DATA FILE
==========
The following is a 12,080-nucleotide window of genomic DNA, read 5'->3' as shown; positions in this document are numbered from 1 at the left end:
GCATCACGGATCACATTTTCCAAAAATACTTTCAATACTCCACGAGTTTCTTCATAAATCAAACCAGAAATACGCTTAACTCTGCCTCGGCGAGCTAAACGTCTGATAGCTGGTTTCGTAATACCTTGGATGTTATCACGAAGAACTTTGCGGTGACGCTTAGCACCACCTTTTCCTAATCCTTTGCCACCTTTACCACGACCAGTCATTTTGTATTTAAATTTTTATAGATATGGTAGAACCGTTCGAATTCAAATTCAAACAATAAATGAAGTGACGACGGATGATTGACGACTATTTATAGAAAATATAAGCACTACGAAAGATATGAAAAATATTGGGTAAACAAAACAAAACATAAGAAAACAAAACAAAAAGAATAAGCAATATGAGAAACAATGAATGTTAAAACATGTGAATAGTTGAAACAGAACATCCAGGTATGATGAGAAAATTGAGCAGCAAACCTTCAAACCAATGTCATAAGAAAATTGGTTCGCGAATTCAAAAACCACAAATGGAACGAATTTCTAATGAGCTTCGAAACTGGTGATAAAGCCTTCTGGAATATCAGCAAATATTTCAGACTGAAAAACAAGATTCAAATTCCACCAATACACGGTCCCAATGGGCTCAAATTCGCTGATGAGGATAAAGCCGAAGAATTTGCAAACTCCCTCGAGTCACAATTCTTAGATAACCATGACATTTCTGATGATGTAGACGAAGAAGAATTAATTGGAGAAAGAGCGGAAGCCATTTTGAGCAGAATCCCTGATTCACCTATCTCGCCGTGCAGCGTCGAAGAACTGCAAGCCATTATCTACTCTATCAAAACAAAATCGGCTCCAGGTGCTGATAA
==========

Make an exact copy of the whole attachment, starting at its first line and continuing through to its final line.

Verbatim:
The following is a 12,080-nucleotide window of genomic DNA, read 5'->3' as shown; positions in this document are numbered from 1 at the left end:
GCATCACGGATCACATTTTCCAAAAATACTTTCAATACTCCACGAGTTTCTTCATAAATCAAACCAGAAATACGCTTAACTCTGCCTCGGCGAGCTAAACGTCTGATAGCTGGTTTCGTAATACCTTGGATGTTATCACGAAGAACTTTGCGGTGACGCTTAGCACCACCTTTTCCTAATCCTTTGCCACCTTTACCACGACCAGTCATTTTGTATTTAAATTTTTATAGATATGGTAGAACCGTTCGAATTCAAATTCAAACAATAAATGAAGTGACGACGGATGATTGACGACTATTTATAGAAAATATAAGCACTACGAAAGATATGAAAAATATTGGGTAAACAAAACAAAACATAAGAAAACAAAACAAAAAGAATAAGCAATATGAGAAACAATGAATGTTAAAACATGTGAATAGTTGAAACAGAACATCCAGGTATGATGAGAAAATTGAGCAGCAAACCTTCAAACCAATGTCATAAGAAAATTGGTTCGCGAATTCAAAAACCACAAATGGAACGAATTTCTAATGAGCTTCGAAACTGGTGATAAAGCCTTCTGGAATATCAGCAAATATTTCAGACTGAAAAACAAGATTCAAATTCCACCAATACACGGTCCCAATGGGCTCAAATTCGCTGATGAGGATAAAGCCGAAGAATTTGCAAACTCCCTCGAGTCACAATTCTTAGATAACCATGACATTTCTGATGATGTAGACGAAGAAGAATTAATTGGAGAAAGAGCGGAAGCCATTTTGAGCAGAATCCCTGATTCACCTATCTCGCCGTGCAGCGTCGAAGAACTGCAAGCCATTATCTACTCTATCAAAACAAAATCGGCTCCAGGTGCTGATAA